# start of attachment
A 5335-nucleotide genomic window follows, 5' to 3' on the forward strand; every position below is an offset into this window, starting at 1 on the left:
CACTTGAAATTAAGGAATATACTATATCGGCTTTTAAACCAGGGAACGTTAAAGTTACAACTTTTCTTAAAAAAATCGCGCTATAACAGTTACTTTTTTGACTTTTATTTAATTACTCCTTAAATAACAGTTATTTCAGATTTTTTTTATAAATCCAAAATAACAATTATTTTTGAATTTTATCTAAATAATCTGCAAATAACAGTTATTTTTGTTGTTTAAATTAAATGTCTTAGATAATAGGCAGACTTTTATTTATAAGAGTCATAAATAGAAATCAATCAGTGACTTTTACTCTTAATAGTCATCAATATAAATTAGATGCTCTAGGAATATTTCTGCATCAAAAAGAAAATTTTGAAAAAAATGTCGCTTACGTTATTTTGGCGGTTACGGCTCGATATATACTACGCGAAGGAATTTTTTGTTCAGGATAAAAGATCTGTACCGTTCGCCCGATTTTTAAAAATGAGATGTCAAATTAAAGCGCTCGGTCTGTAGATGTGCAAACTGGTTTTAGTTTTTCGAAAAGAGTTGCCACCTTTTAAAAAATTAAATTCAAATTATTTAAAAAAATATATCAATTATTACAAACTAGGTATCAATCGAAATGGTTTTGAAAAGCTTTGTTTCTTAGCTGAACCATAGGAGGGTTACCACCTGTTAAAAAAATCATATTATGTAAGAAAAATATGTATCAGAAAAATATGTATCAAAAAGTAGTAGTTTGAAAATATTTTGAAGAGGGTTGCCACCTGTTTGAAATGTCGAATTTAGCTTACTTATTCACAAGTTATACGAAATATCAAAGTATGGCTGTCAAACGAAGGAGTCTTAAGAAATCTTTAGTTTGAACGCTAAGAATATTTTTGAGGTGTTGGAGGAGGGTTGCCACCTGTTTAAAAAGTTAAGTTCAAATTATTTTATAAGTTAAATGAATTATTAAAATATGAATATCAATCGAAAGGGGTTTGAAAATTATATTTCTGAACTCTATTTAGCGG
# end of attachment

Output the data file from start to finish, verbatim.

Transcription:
A 5335-nucleotide genomic window follows, 5' to 3' on the forward strand; every position below is an offset into this window, starting at 1 on the left:
CACTTGAAATTAAGGAATATACTATATCGGCTTTTAAACCAGGGAACGTTAAAGTTACAACTTTTCTTAAAAAAATCGCGCTATAACAGTTACTTTTTTGACTTTTATTTAATTACTCCTTAAATAACAGTTATTTCAGATTTTTTTTATAAATCCAAAATAACAATTATTTTTGAATTTTATCTAAATAATCTGCAAATAACAGTTATTTTTGTTGTTTAAATTAAATGTCTTAGATAATAGGCAGACTTTTATTTATAAGAGTCATAAATAGAAATCAATCAGTGACTTTTACTCTTAATAGTCATCAATATAAATTAGATGCTCTAGGAATATTTCTGCATCAAAAAGAAAATTTTGAAAAAAATGTCGCTTACGTTATTTTGGCGGTTACGGCTCGATATATACTACGCGAAGGAATTTTTTGTTCAGGATAAAAGATCTGTACCGTTCGCCCGATTTTTAAAAATGAGATGTCAAATTAAAGCGCTCGGTCTGTAGATGTGCAAACTGGTTTTAGTTTTTCGAAAAGAGTTGCCACCTTTTAAAAAATTAAATTCAAATTATTTAAAAAAATATATCAATTATTACAAACTAGGTATCAATCGAAATGGTTTTGAAAAGCTTTGTTTCTTAGCTGAACCATAGGAGGGTTACCACCTGTTAAAAAAATCATATTATGTAAGAAAAATATGTATCAGAAAAATATGTATCAAAAAGTAGTAGTTTGAAAATATTTTGAAGAGGGTTGCCACCTGTTTGAAATGTCGAATTTAGCTTACTTATTCACAAGTTATACGAAATATCAAAGTATGGCTGTCAAACGAAGGAGTCTTAAGAAATCTTTAGTTTGAACGCTAAGAATATTTTTGAGGTGTTGGAGGAGGGTTGCCACCTGTTTAAAAAGTTAAGTTCAAATTATTTTATAAGTTAAATGAATTATTAAAATATGAATATCAATCGAAAGGGGTTTGAAAATTATATTTCTGAACTCTATTTAGCGG